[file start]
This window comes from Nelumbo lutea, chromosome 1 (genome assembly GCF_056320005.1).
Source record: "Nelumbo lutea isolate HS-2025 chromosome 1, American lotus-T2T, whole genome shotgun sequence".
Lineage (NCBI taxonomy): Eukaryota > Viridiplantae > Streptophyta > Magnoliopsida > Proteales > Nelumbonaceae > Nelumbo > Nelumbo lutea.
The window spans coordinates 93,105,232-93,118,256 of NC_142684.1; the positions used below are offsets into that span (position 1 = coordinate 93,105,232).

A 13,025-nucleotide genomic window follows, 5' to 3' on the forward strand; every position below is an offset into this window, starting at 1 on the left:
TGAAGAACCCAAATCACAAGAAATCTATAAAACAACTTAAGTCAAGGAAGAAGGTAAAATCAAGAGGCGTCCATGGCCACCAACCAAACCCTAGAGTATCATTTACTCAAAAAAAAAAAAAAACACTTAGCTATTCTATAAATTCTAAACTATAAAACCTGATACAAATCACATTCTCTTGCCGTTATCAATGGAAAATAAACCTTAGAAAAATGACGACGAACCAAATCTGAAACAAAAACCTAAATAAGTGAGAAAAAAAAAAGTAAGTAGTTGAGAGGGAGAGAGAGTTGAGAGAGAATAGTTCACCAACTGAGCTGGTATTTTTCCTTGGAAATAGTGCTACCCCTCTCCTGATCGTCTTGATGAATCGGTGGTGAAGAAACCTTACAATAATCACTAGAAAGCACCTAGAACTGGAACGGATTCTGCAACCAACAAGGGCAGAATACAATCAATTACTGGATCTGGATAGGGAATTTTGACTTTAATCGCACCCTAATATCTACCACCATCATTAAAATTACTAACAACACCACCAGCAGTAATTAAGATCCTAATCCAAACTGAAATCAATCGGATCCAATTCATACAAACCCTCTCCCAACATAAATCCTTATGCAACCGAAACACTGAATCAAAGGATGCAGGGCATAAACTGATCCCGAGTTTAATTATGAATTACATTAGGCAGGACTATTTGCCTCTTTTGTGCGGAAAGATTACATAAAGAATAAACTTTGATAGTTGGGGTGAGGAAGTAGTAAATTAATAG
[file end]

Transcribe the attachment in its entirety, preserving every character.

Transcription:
This window comes from Nelumbo lutea, chromosome 1 (genome assembly GCF_056320005.1).
Source record: "Nelumbo lutea isolate HS-2025 chromosome 1, American lotus-T2T, whole genome shotgun sequence".
Lineage (NCBI taxonomy): Eukaryota > Viridiplantae > Streptophyta > Magnoliopsida > Proteales > Nelumbonaceae > Nelumbo > Nelumbo lutea.
The window spans coordinates 93,105,232-93,118,256 of NC_142684.1; the positions used below are offsets into that span (position 1 = coordinate 93,105,232).

A 13,025-nucleotide genomic window follows, 5' to 3' on the forward strand; every position below is an offset into this window, starting at 1 on the left:
TGAAGAACCCAAATCACAAGAAATCTATAAAACAACTTAAGTCAAGGAAGAAGGTAAAATCAAGAGGCGTCCATGGCCACCAACCAAACCCTAGAGTATCATTTACTCAAAAAAAAAAAAAAACACTTAGCTATTCTATAAATTCTAAACTATAAAACCTGATACAAATCACATTCTCTTGCCGTTATCAATGGAAAATAAACCTTAGAAAAATGACGACGAACCAAATCTGAAACAAAAACCTAAATAAGTGAGAAAAAAAAAAGTAAGTAGTTGAGAGGGAGAGAGAGTTGAGAGAGAATAGTTCACCAACTGAGCTGGTATTTTTCCTTGGAAATAGTGCTACCCCTCTCCTGATCGTCTTGATGAATCGGTGGTGAAGAAACCTTACAATAATCACTAGAAAGCACCTAGAACTGGAACGGATTCTGCAACCAACAAGGGCAGAATACAATCAATTACTGGATCTGGATAGGGAATTTTGACTTTAATCGCACCCTAATATCTACCACCATCATTAAAATTACTAACAACACCACCAGCAGTAATTAAGATCCTAATCCAAACTGAAATCAATCGGATCCAATTCATACAAACCCTCTCCCAACATAAATCCTTATGCAACCGAAACACTGAATCAAAGGATGCAGGGCATAAACTGATCCCGAGTTTAATTATGAATTACATTAGGCAGGACTATTTGCCTCTTTTGTGCGGAAAGATTACATAAAGAATAAACTTTGATAGTTGGGGTGAGGAAGTAGTAAATTAATAG